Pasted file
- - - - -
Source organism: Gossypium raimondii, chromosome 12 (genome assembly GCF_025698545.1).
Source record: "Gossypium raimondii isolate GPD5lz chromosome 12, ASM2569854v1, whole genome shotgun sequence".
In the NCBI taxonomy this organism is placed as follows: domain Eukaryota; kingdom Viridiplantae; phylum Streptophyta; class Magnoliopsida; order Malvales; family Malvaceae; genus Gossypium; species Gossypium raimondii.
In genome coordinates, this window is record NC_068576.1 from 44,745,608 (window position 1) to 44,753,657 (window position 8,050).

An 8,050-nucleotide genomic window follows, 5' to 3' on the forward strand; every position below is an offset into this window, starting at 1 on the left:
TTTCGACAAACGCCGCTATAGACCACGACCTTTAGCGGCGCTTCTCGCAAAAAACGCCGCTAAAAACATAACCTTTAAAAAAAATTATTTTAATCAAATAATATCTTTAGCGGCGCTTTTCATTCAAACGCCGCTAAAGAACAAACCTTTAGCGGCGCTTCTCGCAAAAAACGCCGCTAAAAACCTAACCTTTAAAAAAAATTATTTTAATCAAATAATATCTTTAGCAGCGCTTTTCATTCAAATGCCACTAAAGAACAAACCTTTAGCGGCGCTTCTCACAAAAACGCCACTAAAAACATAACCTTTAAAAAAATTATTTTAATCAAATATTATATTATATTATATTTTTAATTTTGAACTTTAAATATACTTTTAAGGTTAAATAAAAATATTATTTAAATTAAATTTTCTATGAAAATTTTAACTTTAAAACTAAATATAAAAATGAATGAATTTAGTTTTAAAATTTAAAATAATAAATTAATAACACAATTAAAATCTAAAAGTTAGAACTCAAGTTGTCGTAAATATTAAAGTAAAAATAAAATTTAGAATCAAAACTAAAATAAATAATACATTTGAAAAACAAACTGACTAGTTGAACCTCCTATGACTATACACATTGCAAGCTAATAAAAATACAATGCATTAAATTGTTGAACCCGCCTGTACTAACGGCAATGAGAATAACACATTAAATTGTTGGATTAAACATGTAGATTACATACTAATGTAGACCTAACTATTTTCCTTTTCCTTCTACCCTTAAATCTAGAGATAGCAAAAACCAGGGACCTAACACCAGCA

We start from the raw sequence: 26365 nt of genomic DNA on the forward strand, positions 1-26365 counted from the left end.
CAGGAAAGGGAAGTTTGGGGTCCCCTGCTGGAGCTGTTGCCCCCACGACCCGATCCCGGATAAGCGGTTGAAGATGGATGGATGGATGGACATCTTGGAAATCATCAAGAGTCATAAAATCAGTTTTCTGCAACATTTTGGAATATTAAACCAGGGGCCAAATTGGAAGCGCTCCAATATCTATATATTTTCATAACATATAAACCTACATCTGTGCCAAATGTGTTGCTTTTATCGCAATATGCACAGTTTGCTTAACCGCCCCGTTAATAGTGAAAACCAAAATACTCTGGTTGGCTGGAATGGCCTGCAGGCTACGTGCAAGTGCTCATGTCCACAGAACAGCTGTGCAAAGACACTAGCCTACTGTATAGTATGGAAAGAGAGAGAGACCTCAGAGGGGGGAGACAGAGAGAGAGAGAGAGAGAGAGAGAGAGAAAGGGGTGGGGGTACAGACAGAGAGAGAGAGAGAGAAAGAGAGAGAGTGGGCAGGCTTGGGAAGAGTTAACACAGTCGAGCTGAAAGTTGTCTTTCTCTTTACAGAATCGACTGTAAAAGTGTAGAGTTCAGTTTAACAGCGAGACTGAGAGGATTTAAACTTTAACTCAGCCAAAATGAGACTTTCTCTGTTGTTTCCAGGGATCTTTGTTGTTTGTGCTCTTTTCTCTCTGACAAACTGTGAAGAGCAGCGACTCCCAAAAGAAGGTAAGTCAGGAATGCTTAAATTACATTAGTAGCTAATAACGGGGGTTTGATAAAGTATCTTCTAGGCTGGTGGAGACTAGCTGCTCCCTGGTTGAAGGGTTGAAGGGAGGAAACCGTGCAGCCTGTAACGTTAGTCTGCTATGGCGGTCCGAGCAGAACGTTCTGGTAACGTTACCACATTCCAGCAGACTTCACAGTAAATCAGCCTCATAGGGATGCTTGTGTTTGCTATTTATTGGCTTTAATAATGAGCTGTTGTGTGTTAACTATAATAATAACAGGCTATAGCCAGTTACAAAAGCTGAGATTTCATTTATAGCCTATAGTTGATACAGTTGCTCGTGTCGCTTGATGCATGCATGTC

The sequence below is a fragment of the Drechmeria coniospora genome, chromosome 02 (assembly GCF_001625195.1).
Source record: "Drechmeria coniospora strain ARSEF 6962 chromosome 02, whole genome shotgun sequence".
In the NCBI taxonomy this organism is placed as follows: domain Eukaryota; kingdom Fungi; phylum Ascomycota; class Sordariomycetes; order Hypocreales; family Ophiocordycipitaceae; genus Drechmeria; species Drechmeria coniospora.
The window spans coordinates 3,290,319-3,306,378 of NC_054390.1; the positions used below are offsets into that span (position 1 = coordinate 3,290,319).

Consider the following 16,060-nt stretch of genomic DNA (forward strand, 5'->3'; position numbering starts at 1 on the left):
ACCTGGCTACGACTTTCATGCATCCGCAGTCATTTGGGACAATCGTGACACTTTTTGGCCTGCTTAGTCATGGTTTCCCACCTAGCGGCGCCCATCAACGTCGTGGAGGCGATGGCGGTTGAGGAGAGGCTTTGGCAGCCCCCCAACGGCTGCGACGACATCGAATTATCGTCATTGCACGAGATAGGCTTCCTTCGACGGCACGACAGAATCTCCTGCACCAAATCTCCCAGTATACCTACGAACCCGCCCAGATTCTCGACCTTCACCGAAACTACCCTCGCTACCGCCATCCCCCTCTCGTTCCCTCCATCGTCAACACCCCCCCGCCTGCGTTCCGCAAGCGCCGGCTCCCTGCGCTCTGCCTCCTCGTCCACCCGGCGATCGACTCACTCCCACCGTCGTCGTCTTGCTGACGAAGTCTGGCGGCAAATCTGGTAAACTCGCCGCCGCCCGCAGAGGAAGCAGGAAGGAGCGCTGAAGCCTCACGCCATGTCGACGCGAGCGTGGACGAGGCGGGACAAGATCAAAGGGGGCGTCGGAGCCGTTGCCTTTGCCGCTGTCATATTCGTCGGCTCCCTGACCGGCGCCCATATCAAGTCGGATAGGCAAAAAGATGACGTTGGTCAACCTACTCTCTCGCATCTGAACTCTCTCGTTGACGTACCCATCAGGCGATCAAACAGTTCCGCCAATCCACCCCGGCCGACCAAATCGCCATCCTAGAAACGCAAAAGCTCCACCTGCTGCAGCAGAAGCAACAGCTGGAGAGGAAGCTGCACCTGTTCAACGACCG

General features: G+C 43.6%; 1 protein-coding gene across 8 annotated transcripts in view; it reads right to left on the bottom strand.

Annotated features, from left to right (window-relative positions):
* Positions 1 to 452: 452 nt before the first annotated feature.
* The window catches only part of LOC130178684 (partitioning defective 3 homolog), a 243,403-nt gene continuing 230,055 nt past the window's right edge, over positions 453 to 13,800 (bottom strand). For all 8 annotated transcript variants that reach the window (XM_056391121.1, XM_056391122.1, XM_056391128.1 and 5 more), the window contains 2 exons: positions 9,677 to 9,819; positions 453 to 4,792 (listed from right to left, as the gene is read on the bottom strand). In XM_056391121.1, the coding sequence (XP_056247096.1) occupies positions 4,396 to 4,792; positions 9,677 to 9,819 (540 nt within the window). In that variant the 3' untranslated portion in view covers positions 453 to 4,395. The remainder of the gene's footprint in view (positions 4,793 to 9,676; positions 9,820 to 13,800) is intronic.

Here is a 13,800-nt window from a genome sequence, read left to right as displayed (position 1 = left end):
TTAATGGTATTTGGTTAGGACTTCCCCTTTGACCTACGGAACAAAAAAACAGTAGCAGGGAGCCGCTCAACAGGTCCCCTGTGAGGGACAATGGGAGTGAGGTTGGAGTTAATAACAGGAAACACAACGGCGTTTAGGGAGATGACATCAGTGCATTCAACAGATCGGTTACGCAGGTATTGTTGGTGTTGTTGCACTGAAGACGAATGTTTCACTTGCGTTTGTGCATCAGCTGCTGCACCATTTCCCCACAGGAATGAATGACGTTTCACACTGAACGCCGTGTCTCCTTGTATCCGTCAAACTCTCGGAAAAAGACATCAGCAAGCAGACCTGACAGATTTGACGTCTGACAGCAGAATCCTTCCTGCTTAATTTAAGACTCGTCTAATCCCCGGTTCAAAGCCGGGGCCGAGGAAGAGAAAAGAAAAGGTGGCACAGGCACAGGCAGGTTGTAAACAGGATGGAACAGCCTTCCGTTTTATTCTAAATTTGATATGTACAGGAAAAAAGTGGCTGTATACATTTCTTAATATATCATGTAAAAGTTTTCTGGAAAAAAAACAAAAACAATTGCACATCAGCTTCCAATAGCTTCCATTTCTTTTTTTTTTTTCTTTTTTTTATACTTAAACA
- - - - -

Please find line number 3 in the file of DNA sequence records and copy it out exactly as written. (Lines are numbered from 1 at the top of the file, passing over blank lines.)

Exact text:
In the NCBI taxonomy this organism is placed as follows: domain Eukaryota; kingdom Viridiplantae; phylum Streptophyta; class Magnoliopsida; order Malvales; family Malvaceae; genus Gossypium; species Gossypium raimondii.